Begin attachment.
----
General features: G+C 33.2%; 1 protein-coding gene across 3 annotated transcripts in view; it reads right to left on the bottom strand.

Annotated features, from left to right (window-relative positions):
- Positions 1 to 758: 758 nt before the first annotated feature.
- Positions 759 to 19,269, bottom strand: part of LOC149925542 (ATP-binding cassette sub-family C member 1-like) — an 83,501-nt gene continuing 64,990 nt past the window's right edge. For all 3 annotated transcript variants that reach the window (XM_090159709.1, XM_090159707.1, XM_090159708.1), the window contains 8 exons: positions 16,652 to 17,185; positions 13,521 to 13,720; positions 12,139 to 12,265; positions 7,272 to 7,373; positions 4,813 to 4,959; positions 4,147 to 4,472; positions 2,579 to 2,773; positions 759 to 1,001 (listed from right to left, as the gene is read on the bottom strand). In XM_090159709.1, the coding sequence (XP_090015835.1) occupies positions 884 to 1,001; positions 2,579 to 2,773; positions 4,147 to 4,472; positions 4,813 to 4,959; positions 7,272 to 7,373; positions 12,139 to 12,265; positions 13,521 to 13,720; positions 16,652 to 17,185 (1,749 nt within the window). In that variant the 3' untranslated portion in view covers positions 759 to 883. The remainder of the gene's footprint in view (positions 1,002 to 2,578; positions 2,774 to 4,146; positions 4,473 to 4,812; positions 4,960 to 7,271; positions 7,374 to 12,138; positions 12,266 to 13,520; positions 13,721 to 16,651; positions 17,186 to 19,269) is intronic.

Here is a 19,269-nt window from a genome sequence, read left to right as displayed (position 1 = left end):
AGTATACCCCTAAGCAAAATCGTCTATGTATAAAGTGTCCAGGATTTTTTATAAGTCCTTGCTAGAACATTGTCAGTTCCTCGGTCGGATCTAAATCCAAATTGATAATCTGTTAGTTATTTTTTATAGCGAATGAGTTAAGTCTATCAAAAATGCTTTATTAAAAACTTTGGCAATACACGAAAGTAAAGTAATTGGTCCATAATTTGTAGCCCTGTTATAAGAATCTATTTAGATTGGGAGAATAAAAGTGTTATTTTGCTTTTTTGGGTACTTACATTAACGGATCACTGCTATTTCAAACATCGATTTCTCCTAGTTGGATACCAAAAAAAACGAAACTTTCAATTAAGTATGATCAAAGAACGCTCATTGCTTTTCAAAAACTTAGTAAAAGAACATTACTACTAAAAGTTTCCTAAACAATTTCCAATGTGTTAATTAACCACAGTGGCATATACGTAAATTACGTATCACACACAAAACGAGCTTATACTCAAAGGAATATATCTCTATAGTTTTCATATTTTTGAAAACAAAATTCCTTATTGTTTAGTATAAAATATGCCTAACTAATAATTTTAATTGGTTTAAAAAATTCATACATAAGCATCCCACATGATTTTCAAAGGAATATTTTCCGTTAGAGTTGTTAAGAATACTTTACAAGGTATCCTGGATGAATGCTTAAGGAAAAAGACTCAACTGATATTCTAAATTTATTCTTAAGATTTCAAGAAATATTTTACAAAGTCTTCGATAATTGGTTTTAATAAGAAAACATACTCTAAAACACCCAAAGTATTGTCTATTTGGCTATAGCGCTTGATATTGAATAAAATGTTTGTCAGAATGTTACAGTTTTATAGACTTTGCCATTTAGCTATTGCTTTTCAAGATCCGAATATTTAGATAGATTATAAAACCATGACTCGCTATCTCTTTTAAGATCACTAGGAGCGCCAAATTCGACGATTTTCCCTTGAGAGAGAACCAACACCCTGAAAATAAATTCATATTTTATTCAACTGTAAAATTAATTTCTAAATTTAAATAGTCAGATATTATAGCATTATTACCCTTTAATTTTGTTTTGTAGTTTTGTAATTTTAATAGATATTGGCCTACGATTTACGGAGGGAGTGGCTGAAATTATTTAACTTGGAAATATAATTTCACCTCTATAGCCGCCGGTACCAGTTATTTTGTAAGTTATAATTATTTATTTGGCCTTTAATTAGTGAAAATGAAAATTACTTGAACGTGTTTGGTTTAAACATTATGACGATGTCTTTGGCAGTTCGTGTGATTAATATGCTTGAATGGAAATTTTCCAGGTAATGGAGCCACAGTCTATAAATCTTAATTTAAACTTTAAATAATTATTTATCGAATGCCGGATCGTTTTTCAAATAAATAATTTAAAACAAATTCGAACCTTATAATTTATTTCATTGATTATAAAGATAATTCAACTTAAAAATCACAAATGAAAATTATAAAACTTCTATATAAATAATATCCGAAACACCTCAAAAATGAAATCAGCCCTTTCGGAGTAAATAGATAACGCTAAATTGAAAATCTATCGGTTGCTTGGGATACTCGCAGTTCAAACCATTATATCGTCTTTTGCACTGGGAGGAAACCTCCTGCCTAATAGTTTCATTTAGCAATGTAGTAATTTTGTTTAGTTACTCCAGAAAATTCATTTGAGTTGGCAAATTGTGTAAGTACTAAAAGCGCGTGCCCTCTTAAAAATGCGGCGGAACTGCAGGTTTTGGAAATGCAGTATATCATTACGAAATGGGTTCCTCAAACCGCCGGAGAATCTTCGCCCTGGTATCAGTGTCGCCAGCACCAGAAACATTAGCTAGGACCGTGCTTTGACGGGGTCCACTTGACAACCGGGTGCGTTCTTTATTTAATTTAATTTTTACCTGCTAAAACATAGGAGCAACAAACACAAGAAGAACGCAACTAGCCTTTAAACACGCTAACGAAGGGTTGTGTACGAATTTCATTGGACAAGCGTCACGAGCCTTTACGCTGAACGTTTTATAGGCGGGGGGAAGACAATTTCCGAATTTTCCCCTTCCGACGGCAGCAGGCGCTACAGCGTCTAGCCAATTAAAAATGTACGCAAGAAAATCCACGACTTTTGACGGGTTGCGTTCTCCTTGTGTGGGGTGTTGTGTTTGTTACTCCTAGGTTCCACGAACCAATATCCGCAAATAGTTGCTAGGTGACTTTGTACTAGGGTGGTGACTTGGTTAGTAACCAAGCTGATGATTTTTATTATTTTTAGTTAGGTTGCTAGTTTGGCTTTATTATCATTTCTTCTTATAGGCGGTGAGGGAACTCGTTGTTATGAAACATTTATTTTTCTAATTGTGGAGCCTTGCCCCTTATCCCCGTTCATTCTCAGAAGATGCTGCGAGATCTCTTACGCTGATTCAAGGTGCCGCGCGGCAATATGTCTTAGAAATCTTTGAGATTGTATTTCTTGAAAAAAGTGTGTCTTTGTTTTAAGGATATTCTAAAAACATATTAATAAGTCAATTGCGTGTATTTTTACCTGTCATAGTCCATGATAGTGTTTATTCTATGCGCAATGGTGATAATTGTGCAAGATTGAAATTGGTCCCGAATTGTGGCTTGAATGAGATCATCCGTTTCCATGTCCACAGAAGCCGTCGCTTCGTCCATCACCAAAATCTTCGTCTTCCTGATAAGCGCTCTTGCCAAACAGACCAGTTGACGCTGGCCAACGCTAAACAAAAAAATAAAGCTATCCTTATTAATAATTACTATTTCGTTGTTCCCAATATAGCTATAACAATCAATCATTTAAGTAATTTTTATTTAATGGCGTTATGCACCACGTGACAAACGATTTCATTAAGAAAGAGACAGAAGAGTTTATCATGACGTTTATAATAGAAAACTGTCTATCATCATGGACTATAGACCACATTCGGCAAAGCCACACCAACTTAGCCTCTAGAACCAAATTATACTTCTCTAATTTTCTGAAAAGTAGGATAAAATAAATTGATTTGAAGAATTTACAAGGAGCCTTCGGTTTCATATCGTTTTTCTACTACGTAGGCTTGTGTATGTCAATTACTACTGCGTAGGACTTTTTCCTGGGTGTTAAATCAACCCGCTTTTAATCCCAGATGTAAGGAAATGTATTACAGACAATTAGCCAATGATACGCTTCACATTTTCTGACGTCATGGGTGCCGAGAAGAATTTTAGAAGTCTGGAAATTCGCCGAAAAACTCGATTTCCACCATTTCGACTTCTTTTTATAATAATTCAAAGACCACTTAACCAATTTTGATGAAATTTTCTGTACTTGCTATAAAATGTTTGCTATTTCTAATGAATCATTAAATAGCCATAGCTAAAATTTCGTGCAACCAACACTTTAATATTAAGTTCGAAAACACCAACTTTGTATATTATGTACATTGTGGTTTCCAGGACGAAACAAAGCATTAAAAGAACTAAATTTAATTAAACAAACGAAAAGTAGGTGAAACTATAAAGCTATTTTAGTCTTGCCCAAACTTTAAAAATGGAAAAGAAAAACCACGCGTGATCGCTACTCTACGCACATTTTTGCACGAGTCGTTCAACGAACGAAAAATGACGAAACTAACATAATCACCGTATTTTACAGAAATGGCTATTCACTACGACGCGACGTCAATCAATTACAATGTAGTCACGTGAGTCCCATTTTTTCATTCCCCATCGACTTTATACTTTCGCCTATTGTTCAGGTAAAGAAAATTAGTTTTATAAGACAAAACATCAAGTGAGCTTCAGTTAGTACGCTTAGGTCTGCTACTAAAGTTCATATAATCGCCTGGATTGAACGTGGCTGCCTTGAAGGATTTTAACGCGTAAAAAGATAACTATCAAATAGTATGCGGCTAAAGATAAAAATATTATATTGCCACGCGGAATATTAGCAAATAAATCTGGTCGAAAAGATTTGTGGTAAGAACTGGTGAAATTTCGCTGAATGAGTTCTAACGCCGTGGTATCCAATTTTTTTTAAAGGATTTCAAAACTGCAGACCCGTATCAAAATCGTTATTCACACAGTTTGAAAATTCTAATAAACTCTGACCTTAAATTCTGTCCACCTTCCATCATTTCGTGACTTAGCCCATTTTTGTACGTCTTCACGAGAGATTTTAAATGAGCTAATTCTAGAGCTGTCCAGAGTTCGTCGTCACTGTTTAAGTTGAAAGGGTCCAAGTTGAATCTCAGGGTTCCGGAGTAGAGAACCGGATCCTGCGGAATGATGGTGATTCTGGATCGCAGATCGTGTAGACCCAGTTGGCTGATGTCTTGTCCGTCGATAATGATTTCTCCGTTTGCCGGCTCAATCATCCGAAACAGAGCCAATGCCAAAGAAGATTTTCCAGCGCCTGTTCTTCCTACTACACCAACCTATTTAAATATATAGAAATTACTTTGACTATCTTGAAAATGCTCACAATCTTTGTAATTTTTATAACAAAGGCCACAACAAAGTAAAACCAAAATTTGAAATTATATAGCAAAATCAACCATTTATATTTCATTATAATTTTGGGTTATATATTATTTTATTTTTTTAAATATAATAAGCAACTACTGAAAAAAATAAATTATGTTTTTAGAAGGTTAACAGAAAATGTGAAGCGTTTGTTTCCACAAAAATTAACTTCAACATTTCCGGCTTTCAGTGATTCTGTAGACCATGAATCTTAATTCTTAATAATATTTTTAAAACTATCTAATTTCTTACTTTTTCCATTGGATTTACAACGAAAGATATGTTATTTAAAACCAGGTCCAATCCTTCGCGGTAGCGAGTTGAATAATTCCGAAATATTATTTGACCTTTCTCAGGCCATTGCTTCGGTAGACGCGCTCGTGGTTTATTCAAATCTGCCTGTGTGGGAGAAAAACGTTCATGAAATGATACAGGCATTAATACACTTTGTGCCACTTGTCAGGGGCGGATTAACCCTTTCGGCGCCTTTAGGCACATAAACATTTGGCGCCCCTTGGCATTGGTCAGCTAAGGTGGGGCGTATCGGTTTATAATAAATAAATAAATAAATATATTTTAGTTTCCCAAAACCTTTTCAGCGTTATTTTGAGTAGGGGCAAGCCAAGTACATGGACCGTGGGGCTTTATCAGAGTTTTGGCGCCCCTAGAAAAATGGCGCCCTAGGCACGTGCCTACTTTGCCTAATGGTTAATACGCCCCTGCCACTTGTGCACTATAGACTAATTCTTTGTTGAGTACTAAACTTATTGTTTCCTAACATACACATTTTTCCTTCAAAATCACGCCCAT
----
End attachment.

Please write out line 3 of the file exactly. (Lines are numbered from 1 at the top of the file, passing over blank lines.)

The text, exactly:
- Positions 1 to 758: 758 nt before the first annotated feature.